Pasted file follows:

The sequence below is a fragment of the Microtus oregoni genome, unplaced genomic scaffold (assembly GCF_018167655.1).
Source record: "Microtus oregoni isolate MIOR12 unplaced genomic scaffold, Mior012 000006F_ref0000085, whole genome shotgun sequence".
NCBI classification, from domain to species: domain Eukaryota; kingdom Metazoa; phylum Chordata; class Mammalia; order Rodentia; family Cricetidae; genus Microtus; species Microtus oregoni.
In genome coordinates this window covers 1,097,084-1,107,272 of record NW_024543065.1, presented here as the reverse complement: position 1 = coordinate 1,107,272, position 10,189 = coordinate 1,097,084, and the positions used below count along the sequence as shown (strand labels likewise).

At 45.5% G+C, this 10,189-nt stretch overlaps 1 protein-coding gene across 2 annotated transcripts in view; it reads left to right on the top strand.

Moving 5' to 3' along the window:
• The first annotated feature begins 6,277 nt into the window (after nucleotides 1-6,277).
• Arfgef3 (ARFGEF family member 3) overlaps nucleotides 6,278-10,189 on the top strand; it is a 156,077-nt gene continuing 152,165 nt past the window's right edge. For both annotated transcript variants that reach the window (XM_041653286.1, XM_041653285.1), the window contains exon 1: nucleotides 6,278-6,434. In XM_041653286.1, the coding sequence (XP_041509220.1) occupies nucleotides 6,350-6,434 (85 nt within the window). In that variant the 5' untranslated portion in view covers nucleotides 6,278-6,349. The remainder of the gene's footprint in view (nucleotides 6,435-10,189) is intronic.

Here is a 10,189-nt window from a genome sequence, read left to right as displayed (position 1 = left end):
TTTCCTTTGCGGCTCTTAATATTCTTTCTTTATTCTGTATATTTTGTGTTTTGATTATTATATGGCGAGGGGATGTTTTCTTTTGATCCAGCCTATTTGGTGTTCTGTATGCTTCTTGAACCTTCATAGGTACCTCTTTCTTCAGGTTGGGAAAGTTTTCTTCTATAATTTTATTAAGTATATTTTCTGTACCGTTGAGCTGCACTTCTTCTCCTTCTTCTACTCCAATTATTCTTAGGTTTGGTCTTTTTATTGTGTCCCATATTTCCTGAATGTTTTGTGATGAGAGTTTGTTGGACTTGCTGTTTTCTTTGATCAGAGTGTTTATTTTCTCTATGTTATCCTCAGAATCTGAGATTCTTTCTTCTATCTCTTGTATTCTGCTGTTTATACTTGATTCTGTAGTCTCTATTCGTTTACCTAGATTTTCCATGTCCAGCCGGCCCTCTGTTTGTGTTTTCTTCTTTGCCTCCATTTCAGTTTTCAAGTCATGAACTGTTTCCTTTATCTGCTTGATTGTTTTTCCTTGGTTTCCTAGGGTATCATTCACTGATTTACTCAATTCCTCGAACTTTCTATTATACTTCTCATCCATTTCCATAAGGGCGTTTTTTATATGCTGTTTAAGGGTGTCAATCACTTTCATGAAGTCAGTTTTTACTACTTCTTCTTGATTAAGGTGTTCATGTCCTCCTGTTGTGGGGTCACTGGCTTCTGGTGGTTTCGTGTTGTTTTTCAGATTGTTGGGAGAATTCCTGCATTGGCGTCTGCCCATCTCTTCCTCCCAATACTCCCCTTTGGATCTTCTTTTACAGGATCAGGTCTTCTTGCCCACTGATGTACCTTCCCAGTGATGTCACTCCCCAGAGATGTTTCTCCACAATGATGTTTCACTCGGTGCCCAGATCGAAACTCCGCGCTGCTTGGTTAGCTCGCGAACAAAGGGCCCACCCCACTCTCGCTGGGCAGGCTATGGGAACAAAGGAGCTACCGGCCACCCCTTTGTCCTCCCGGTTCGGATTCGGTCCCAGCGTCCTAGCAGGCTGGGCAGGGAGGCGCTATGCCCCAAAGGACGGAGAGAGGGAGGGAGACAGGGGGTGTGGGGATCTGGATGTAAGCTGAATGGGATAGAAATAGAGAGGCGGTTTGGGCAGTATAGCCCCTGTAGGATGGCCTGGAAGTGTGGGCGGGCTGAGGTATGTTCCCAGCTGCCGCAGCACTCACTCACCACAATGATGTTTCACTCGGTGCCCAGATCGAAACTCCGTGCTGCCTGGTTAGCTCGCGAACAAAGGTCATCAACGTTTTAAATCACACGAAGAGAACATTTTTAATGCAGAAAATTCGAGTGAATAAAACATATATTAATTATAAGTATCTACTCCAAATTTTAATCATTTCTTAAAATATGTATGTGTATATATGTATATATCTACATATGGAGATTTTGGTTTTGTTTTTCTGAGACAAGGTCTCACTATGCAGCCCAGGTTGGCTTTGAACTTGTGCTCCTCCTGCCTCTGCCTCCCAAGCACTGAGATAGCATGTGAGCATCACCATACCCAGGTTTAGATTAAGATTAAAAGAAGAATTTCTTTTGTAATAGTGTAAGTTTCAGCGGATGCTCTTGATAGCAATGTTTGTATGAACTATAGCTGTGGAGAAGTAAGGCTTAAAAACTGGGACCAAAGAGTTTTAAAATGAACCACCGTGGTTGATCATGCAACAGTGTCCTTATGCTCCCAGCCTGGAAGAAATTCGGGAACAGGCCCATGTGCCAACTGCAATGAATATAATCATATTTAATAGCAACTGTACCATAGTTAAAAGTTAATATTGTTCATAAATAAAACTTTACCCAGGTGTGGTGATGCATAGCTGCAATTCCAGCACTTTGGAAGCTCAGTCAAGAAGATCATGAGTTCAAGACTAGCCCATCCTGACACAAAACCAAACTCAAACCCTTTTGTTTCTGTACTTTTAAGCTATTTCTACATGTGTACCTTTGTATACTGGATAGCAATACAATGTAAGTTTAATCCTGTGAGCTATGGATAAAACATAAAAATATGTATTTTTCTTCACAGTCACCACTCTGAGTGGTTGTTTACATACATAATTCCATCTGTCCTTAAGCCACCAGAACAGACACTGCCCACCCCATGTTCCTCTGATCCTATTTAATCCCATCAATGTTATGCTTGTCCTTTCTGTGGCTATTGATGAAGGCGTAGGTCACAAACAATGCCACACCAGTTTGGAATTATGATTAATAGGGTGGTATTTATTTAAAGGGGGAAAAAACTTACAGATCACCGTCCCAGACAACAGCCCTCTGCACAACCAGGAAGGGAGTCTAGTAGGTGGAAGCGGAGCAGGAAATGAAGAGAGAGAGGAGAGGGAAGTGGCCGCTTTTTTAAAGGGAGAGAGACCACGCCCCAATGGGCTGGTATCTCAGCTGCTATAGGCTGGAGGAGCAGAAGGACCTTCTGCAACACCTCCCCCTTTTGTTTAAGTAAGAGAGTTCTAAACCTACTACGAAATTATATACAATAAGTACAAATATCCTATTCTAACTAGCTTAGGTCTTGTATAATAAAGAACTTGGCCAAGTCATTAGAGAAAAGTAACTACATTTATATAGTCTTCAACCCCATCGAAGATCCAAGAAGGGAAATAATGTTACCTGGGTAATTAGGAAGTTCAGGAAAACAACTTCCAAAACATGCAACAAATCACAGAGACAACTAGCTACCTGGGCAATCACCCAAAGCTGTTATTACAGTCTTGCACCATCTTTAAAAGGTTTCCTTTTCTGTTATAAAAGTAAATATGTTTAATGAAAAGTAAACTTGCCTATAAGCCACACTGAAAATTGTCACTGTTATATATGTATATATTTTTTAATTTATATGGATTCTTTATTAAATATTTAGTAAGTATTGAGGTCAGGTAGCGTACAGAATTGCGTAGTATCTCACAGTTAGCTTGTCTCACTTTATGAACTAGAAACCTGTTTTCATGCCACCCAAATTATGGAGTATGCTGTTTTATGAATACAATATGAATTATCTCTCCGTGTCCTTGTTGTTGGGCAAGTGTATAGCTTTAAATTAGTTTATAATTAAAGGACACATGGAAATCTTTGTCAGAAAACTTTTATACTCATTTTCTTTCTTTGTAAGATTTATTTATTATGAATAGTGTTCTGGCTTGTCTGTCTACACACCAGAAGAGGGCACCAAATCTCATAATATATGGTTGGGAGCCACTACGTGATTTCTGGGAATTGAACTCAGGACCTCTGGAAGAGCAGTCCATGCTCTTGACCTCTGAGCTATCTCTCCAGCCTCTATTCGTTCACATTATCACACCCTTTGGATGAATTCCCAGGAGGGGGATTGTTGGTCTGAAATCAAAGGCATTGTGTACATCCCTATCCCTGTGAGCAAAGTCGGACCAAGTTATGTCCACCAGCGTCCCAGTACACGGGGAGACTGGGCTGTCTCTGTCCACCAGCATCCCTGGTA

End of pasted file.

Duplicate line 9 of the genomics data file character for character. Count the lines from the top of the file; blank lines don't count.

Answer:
Here is a 10,189-nt window from a genome sequence, read left to right as displayed (position 1 = left end):